Postcard Impersonality

Reading Mark Gonnerman’s book A Sense of the Whole: Reading Gary Snyder’s Mountains and Rivers Without End I came to Tim Dean’s essay on The Other Voice. In the essay he states that in his 40 year epic poem, since Snyder:

…harmonizes a vast range of disparate utterances into a collective voice, the poem’s voice should be understood as impersonal — that is, as something other than Snyder’s individual voice or the expression of his personal sentiments.

and that the impersonal voice:

…enables the work of art to engage ethical questions concerning nonhuman nature and our relations with it… only through a fully impersonal voice can art apprehend the otherness of nonhuman nature without transforming nature into something that merely serves human ends… thus by means of impersonal modes of communication we can develop relationships with nature that aren’t strictly human…

Dean says his notion is developed from Yeats, Joyce, Pound and Eliot and also quotes from the Octavio Paz essay “The Other Voice.” He writes that Snyder departed from “a long tradition of figuring the North American landscape and its native inhabitants in distinctly insidious ways…” and says that “becoming a U.S. subject entails disavowing the history of the landscape and its expropriation from the Indians: to be American involves a commitment to ignorance concerning one’s relationship to the land. It isn’t simply not knowing about the landscape, but of actively wishing not to know…”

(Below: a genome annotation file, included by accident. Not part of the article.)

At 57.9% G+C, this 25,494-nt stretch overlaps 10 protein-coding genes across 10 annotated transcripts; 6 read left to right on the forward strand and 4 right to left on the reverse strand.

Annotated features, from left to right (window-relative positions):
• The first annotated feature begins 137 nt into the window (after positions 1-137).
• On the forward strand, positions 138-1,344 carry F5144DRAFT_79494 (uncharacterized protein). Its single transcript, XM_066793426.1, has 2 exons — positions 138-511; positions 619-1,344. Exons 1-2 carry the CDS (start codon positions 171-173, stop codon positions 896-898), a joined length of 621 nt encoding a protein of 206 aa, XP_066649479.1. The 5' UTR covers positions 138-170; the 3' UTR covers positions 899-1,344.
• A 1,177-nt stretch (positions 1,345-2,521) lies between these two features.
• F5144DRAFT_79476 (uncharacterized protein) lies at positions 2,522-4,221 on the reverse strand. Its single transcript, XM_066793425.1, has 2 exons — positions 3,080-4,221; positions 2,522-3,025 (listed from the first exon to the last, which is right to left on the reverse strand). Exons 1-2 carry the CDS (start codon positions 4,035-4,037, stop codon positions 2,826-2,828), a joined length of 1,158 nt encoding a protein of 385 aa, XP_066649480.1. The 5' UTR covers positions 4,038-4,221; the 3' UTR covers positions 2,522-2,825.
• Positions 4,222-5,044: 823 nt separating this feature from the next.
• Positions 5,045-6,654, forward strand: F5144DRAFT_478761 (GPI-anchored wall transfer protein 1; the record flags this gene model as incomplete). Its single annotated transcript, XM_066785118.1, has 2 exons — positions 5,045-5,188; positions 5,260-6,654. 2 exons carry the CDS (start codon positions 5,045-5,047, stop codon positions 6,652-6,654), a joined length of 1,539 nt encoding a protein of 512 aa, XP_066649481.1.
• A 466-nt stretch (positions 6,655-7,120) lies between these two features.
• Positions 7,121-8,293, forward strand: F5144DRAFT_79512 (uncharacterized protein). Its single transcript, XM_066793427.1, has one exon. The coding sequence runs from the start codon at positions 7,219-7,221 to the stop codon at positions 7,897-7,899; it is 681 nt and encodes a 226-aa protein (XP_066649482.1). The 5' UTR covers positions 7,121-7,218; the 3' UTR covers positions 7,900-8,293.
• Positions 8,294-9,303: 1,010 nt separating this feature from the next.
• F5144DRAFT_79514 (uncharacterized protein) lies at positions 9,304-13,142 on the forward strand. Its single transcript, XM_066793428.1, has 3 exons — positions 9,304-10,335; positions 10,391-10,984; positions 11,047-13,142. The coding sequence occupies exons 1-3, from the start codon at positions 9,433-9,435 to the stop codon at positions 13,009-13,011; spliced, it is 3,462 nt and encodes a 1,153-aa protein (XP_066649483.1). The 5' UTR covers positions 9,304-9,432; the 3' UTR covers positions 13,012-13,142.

Dean also perceptively points out that this is not “cultural appropriation”, not “speaking for others” (as the great White savior) but goes much deeper, and with integrity, unlike those who would poach other cultures for their own status or for money. This is where some (Snyder includes) get heat from those who can’t understand a gesture deeper than identity. They don’t get that Snyder’s stance is as deep and respectful of indigenous and world traditions as is possible. His ten+ years living in Japan and studying Zen should be a clue to his commitment to ancient wisdom traditions. Dean writes: